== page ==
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Shooting stars, a light show – Johny’s goosebump moment

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Johny: “Hello, I come from Albania. My goosebump moment was when, about 15 years ago, I was about 15 years old. I was sleeping outside, in nature, with my cousins and brothers, and suddenly I saw a falling star, shooting star, or an asteroid, whatever, space junk. It was moving fast towards earth. And at the time I thought, I was convinced that I actually saw a UFO, life out there in space. I was very excited, I remember. I had this feeling that was a little mixed with fear. I felt something and my toes curled up. And it was quite an unforgettable experience.”

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A bright trail

Shooting stars, or meteors, are caused by small specks of dust from space that burn up from 65 to 135 km above the Earth’s surface while hurtling at tremendous speeds into the upper atmosphere.

While most debris dissipates in the atmosphere, large ones put on a spectacular light show and, very rarely, large debris reaches the Earth’s surface, causing devastation and forming craters.

Shooting stars are, therefore, anything but a star, but they inspire the same awe and wonder as they streak across the sky, a fiery point that leaves a long bright trail behind it and gives many of us goosebumps.

What is a shooting star?

Shooting stars look like stars shooting rapidly across the sky, but they are not stars. A shooting star is actually a small piece of rock or dust that hits the Earth’s atmosphere from space. It moves so fast that it heats up and glows as it moves through the atmosphere.

Shooting stars are actually what astronomers call meteors. Most meteors burn up in the atmosphere before they reach the ground. Occasionally, however, a meteor is large enough that a portion survives and reaches Earth’s surface. Then it is called a meteorite.

These alien rocks visiting Earth are not a rare phenomenon. In fact, about 100 tons of interplanetary debris, rock, ice or metal, travels towards our planet every day. Usually the debris is the size of rice grains or pebbles, but sometimes it can be as large as boulders.

As the debris races through Earth’s atmosphere, it generates large amounts of heat that vaporizes and illuminates the debris as it falls, creating streaks of light in the sky, popularly known as shooting stars.

How to identify space debris?

It should be noted that shooting stars have a nomenclature and can be a bit confusing. Meteoroid and meteorite are the terms used to describe space debris. Solid matter that comes from space is called a meteoroid.

The phenomenon of solid matter heating up and glowing in the sky like a shooting star is called a meteoroid. Very rarely an incoming meteoroid is large enough to survive to the ground, known as a meteorite.

Meteorites are matter left behind by comets, asteroids or from the formation of the solar system and also orbit the sun as they are part of the solar family. If their orbit crosses the Earth’s orbit, due to gravity, they begin their descent at very high speeds becoming meteorites.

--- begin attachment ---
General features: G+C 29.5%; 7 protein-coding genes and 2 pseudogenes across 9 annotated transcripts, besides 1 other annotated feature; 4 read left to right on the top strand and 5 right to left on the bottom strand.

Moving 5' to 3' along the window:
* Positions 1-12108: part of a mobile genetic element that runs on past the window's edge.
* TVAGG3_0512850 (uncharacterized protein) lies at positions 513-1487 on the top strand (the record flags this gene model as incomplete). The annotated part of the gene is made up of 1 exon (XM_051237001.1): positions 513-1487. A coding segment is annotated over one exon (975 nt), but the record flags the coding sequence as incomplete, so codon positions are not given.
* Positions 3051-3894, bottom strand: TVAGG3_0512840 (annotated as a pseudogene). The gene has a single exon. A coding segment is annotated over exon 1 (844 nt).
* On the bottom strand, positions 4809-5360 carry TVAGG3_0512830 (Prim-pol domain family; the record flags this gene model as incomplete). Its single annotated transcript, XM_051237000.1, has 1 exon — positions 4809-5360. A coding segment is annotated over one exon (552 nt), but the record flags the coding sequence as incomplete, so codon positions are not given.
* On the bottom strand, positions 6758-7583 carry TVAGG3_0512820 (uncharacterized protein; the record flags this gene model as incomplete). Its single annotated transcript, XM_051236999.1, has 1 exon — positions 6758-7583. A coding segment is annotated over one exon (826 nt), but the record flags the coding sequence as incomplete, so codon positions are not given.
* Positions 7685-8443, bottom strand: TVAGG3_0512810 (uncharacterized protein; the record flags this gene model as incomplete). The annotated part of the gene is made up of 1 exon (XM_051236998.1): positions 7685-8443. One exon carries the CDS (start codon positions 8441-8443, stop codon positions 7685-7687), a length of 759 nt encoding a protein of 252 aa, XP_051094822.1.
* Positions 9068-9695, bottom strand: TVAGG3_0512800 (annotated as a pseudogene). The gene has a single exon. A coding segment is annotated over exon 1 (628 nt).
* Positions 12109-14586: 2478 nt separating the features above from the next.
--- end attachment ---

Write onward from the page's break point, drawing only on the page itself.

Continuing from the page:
Sometimes, the earth passes through a whole cloud of dust, which is mainly left by comets or asteroid collisions. When this happens, we receive meteor showers, dozens or even hundreds of meteors per hour, making it one of the most anticipated events for astronomy enthusiasts.

The point in the sky where the meteors come from is called a radiant and the shower is named after the constellation in which the radiant is located. When the earth hits a specific comet stream at about the same time each year, the showers are annual.

So we have the Perseid meteor shower in August each year and Geminid meteor showers, which are visible in December. Although pollution in cities makes it difficult to observe the wonders of the sky, the meteors can be seen after midnight.

The devastating power of meteors

Discussion of meteors will be incomplete without the mention of dinosaurs.

The giant reptiles were possibly annihilated when a meteorite crashed into the shallow waters of the Gulf of Mexico. The destructive power of the impact was more than a billion times the power of the atomic bombs dropped on Hiroshima and Nagasaki, and the Earth was never the same.

On February 15, 2013, the world was shaken and reminded again of the devastating power of meteorites when a rock of about 19 m moved through the sky over Chelyabinsk, Russia.

Although it exploded into hundreds of small pieces due to the pressure of the Earth’s atmosphere, which rained down, injuring thousands of people, no large fragment landed on Earth. (The meteorite that formed Lake Lonar was about 1 km in diameter when it crashed into the Earth’s surface.)

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